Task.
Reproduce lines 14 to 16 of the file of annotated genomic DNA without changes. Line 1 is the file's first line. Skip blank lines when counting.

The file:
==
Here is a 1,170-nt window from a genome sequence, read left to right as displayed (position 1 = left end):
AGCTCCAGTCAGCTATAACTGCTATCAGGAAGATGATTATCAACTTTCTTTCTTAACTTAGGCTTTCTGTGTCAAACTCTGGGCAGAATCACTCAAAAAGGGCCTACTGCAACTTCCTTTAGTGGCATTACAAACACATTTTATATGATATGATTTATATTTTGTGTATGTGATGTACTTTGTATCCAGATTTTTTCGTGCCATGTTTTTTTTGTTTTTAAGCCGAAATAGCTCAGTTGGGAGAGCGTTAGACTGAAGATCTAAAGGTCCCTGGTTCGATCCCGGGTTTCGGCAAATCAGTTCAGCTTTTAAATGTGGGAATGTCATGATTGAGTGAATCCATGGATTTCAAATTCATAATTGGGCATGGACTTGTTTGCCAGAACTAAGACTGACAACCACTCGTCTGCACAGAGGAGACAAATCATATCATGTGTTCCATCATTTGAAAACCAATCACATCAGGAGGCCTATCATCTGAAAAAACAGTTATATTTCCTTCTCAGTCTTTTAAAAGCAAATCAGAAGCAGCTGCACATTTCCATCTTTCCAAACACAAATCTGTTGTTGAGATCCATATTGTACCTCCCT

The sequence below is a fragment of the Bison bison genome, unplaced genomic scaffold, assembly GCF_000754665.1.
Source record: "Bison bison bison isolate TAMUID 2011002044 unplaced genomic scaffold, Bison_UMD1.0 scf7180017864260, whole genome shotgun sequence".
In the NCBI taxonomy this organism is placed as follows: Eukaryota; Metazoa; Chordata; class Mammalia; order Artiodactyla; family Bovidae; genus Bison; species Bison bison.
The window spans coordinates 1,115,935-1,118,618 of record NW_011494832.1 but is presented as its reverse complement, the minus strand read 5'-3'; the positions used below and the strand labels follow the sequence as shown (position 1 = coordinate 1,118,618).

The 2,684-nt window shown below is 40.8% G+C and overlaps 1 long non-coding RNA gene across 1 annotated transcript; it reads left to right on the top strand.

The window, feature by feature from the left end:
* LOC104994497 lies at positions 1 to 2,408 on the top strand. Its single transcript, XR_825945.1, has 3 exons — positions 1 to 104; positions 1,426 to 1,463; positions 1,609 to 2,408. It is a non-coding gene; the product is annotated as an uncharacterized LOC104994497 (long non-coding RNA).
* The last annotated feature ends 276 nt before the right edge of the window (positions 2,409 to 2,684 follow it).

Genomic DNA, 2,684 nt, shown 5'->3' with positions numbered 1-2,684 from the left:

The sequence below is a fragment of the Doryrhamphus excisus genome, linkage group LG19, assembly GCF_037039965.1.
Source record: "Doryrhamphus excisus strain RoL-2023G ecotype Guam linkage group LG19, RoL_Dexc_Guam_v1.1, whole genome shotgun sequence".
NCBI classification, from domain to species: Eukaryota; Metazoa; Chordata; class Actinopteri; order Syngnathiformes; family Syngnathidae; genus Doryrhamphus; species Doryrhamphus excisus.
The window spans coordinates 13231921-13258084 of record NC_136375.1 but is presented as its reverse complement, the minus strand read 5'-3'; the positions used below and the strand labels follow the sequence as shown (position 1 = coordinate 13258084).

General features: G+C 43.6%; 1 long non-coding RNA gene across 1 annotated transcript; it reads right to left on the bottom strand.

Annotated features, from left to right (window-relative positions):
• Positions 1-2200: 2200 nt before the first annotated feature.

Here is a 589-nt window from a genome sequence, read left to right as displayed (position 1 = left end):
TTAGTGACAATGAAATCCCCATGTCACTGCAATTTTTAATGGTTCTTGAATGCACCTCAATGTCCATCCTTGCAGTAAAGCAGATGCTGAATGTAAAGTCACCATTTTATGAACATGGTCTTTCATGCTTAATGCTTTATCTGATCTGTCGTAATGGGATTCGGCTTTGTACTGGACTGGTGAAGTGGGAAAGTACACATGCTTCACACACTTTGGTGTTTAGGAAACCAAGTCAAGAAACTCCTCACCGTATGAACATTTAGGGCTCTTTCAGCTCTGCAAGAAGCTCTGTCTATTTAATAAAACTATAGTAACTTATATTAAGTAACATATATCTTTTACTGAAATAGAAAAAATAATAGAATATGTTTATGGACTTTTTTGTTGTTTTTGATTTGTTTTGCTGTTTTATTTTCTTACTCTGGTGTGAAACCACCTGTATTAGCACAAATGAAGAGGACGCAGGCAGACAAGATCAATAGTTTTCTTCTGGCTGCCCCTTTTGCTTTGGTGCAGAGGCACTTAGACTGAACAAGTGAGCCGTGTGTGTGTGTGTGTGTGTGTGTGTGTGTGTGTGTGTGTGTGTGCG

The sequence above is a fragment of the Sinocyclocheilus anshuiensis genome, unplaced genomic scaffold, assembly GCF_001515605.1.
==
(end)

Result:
NCBI classification, from domain to species: Eukaryota; Metazoa; Chordata; class Actinopteri; order Syngnathiformes; family Syngnathidae; genus Doryrhamphus; species Doryrhamphus excisus.
The window spans coordinates 13231921-13258084 of record NC_136375.1 but is presented as its reverse complement, the minus strand read 5'-3'; the positions used below and the strand labels follow the sequence as shown (position 1 = coordinate 13258084).

General features: G+C 43.6%; 1 long non-coding RNA gene across 1 annotated transcript; it reads right to left on the bottom strand.